Iterations of these opposing positions have been used to marginalize low-income communities, disproportionately people of color, for generations. National patterns of affordable housing availability have effectively segregated those communities to areas more vulnerable to pollution, environmental hazards, and extreme weather events, in poorer-quality and less efficient structures, to the detriment of their health, well-being, and economic potential. This has systematically denied these populations the access to valuable home equity, financial stability and generational wealth building that is afforded to wealthier, predominantly white communities.
As climate change impacts accelerate globally, low-income communities face the most elevated risk of climate-related livelihood insecurity and displacement. Martha’s Vineyard is not exempt from these trends. Categorical portrayal of affordable housing projects on accessible, buildable lots as threats to an area’s character and environmental integrity communicates a goal of forcing those of lesser means to places already too degraded and hazardous for anyone else.
Good planning and design are imperative for any development to be environmentally appropriate and socially equitable. We can insist that housing development funded by tax dollars reflects our environmental values without rejecting it outright. These projects afford us an opportunity for more critical oversight and creative collaboration than the ongoing development of spec houses, second homes, or estate expansions ever has. It is absolutely reasonable to request that affordable housing developers detail the environmental viability and impact of their projects, and that they consider a diversity of solutions, including retrofit and redevelopment of existing structures and disturbed areas, in addition to new development. It is not reasonable to preemptively decry that the allocation or purchase of land for affordable housing is a death wish for that land.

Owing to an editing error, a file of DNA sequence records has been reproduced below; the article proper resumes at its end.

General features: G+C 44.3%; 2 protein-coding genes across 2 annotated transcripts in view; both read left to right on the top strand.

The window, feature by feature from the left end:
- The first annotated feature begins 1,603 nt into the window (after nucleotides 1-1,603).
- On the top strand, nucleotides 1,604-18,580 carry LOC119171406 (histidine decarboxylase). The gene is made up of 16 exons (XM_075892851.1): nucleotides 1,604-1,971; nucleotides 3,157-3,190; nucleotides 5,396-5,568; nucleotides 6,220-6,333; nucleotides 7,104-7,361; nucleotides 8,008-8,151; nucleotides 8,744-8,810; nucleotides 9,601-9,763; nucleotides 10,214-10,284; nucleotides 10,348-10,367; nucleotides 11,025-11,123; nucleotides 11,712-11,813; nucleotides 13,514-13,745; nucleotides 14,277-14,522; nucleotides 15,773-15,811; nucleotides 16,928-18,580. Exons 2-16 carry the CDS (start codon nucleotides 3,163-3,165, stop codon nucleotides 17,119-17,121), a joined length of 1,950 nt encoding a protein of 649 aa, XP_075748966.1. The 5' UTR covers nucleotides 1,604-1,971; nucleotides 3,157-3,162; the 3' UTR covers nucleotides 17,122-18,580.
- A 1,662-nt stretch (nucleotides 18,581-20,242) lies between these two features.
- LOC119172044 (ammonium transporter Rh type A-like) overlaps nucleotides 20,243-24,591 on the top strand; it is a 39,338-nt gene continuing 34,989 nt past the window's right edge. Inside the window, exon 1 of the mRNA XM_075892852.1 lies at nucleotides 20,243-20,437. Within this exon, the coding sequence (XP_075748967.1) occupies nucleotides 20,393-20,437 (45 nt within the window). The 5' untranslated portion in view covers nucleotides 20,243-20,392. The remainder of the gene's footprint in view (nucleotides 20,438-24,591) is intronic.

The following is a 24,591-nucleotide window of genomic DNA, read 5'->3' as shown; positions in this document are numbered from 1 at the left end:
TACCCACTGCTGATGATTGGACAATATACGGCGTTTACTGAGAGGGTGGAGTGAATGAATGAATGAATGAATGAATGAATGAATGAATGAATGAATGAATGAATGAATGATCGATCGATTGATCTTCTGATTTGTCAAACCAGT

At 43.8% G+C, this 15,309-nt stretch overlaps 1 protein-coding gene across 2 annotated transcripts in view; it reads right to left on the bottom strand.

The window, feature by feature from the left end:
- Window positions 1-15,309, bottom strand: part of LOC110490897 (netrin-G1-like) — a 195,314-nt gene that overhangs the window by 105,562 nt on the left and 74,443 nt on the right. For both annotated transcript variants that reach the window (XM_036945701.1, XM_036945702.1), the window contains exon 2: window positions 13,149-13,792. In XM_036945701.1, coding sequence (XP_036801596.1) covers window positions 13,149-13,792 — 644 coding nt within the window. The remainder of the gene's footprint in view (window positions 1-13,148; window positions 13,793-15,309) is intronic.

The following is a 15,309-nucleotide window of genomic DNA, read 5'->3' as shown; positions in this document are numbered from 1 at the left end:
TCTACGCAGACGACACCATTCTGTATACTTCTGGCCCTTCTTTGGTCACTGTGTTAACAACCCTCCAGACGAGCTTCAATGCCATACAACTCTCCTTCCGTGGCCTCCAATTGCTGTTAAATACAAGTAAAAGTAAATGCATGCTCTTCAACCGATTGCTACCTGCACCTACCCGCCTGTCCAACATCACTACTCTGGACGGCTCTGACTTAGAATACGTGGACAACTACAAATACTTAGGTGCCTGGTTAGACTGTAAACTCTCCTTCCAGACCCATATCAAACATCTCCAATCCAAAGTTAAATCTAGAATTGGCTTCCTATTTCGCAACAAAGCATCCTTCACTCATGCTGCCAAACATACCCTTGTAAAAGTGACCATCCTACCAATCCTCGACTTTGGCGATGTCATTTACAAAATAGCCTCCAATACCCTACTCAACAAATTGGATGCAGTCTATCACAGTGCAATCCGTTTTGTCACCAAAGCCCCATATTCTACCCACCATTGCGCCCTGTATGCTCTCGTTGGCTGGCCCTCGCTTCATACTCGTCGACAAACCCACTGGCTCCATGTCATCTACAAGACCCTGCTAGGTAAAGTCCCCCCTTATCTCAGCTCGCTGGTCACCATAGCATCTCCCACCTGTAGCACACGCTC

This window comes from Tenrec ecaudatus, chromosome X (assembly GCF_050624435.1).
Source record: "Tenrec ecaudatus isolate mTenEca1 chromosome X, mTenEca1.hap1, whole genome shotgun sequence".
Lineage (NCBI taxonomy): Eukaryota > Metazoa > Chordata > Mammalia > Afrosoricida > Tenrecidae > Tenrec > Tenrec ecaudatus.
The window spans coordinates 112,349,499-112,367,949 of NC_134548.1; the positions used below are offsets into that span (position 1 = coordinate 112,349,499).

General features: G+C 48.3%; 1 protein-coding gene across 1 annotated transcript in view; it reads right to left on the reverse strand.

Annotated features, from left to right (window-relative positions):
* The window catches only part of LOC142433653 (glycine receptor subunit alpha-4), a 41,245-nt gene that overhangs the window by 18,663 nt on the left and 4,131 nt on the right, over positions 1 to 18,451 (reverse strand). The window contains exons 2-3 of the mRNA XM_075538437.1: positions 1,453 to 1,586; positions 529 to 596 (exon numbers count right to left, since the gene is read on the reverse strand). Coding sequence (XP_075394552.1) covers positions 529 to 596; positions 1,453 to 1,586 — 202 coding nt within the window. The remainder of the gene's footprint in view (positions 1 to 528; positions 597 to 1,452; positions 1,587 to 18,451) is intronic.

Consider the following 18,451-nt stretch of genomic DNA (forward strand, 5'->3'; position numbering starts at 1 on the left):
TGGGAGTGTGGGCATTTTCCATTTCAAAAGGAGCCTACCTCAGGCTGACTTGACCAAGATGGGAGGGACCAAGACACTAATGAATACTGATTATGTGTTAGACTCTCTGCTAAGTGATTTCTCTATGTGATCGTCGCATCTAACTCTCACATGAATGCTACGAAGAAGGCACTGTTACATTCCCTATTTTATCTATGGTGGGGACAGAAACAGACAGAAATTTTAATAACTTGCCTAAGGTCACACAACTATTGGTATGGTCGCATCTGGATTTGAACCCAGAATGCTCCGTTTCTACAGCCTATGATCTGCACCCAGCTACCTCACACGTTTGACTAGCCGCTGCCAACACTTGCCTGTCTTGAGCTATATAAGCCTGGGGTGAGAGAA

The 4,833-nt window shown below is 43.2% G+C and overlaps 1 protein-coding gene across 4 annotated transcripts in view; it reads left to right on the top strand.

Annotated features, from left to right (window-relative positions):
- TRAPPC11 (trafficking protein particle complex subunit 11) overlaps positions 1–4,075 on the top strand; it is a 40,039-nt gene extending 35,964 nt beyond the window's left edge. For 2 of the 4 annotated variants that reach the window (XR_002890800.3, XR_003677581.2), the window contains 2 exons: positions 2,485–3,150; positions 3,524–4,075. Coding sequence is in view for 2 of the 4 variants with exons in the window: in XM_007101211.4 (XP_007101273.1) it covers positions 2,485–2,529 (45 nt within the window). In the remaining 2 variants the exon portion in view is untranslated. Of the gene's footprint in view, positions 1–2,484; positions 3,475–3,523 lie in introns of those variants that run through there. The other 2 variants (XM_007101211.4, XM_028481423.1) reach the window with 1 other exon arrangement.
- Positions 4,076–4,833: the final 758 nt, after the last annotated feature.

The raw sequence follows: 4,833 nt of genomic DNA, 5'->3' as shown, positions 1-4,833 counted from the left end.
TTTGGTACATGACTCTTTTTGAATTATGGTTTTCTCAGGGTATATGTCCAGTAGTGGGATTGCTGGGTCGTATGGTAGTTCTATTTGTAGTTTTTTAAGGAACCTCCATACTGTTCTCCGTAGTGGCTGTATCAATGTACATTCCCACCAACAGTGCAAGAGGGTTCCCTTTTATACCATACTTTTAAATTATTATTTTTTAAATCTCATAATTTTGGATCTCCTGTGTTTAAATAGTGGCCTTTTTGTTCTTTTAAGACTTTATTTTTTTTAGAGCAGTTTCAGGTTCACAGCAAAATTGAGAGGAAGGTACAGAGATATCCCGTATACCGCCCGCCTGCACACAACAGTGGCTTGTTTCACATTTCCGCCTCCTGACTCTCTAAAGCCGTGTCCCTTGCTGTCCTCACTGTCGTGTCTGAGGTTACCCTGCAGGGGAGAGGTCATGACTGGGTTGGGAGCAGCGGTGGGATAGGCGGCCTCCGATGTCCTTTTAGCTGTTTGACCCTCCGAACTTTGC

There are myriad ecology, landscape, green building, and energy specialists among us, including the Wampanoag people, who have inhabited this land for millennia and who are generous in sharing their generational wisdom with the rest of us. This local wealth of expertise can and should be engaged by housing organizations to collaboratively assess the landscape, the needs of the people, and the prospects for surpassing our own development standards to keep housing attainable in perpetuity and set good examples of what sustainable, equitable human settlement can look like. Energy spent ardently fighting against housing initiatives can be better used for that aim. The causes of housing and environmentalism do not exist in silos, and we must take a whole-systems lens to see possibilities beyond individualistic self-interest.
Mary Sage Napolitan